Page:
[Sita and Rama]This attitude is different, difficult to understand at first, and unfathomable to those who only know of religion as faith. There is no faith involved here for Sita. She is ready to leave before Rama, which means that she doesn’t care what He says. She will not be bought off by the luxuries of royal life. Sita plays the role of a princess and Rama a prince. Though she is originally the goddess of fortune, she has no attachment to that opulence. Her thinking is one way: devotion to God. Even if it means living in the forest, which is the embodiment of renunciation, she is not afraid. The devoted souls have this confidence because they know that the true purpose to an existence is the association of the all-attractive and all-merciful Supreme Lord, who is God for everyone.

In Closing:

As faith religion’s first impression,

Heaven for worldly desires’ suppression.


The real meaning from Sita take,

How better today and tomorrow to make.


By her having devotion strong,

Ready for renunciation long.


Not even Supreme Lord to stop,

Consciousness of Him never to drop.

Tuesday, February 3, 2015

Waiting Forever

[Lord Rama]“Giving up His very valuable upper garments, that very celebrated one put aside any thoughts of the kingdom and told me to stay with His mother.” (Sita Devi speaking to Hanuman, Valmiki Ramayana, Sundara Kand, 33.26)

sa vihāya uttarīyāṇi mahāarhāṇi mahāyaśāḥ ||
visṛjya manasā rājyam jananyai mām samādiśat |

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One good trick when dieting is to give yourself something to look forward to.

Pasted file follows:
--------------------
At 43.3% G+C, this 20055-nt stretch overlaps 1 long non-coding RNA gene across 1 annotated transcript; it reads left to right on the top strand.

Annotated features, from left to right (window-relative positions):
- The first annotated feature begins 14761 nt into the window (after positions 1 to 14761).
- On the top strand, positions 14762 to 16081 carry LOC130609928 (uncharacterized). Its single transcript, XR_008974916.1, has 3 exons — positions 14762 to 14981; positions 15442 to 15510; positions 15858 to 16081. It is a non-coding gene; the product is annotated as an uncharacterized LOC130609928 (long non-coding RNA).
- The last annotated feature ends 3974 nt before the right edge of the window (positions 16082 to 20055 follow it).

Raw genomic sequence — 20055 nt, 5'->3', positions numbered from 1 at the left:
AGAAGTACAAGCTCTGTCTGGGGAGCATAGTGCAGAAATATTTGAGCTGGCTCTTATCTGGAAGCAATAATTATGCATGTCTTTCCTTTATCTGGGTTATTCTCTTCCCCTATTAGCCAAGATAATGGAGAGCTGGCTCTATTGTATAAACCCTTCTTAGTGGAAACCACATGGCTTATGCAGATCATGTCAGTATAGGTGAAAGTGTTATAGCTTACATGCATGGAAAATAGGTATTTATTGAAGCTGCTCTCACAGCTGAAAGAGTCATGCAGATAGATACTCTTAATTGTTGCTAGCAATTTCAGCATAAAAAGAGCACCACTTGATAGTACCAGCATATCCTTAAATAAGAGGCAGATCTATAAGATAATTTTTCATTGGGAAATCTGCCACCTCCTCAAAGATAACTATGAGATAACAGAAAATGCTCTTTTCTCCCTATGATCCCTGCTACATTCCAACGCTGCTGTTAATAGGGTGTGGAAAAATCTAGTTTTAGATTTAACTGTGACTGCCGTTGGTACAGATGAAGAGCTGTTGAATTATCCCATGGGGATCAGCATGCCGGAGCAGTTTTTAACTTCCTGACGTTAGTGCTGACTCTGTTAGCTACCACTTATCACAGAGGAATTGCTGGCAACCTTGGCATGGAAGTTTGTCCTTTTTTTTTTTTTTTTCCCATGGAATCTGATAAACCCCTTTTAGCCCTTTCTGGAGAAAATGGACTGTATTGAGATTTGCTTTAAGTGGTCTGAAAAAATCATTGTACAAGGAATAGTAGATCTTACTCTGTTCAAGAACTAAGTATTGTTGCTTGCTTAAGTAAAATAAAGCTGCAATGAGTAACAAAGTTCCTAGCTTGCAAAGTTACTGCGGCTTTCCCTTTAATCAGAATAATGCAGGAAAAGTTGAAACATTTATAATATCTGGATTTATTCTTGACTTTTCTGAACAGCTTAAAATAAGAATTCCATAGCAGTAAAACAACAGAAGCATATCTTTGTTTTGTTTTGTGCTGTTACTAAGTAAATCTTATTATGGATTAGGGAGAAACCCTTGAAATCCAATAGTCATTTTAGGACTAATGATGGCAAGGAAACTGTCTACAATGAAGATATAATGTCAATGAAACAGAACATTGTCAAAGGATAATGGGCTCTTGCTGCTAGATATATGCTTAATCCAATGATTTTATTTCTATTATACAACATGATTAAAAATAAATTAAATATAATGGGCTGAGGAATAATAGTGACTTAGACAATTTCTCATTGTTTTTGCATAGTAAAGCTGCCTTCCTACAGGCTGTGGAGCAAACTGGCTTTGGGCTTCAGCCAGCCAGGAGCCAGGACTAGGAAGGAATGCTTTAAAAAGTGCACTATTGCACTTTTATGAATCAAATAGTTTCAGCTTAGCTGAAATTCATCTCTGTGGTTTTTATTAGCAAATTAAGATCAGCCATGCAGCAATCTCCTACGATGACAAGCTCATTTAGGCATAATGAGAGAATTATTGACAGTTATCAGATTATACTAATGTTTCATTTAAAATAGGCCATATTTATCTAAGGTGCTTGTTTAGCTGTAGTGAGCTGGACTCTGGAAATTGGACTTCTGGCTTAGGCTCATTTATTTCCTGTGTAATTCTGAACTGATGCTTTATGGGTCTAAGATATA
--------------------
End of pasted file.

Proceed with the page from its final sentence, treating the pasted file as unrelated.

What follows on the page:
“I’ll eat light throughout the day and then reward myself at night. A little austerity now for some real pleasure later on - this way I can stick to the diet.”

[Doughnuts]Indeed, that is what it means to have motivation. In order to go through some tribulation, you must want something in the end. Without the cherished objective, why endure the trouble? In the Supreme Lord we find full renunciation, vairagya. This means that He does not bide His time, hoping to indulge later on.

What is wrong with indulging? Why should a person have renunciation?

Bhoga and tyaga are like two sides of a pendulum that swings constantly. One second we want something and the next we don’t want it anymore. Sometimes we just want something else, which automatically means renunciation of that which we currently have.

In this swinging, there is no judgment as to which side is better. Consciousness is present in either situation. Even if there were no swinging, wherein the mind was in a steady state, consciousness would still be present. The mind would need something to contemplate. Therefore what is the harm in swinging from attraction to aversion and the reverse order?

Vairagya and jnana are valuable when one tries to understand their constitutional position. By definition, this means that the opposite conditions are not beneficial. Ignorance is bliss only if someone with intelligence is protecting you. Lack of self-control is only fun in the short term. Later on you’ll pay for your overindulgence, such as through obesity, unwanted pregnancy, and chemical addiction.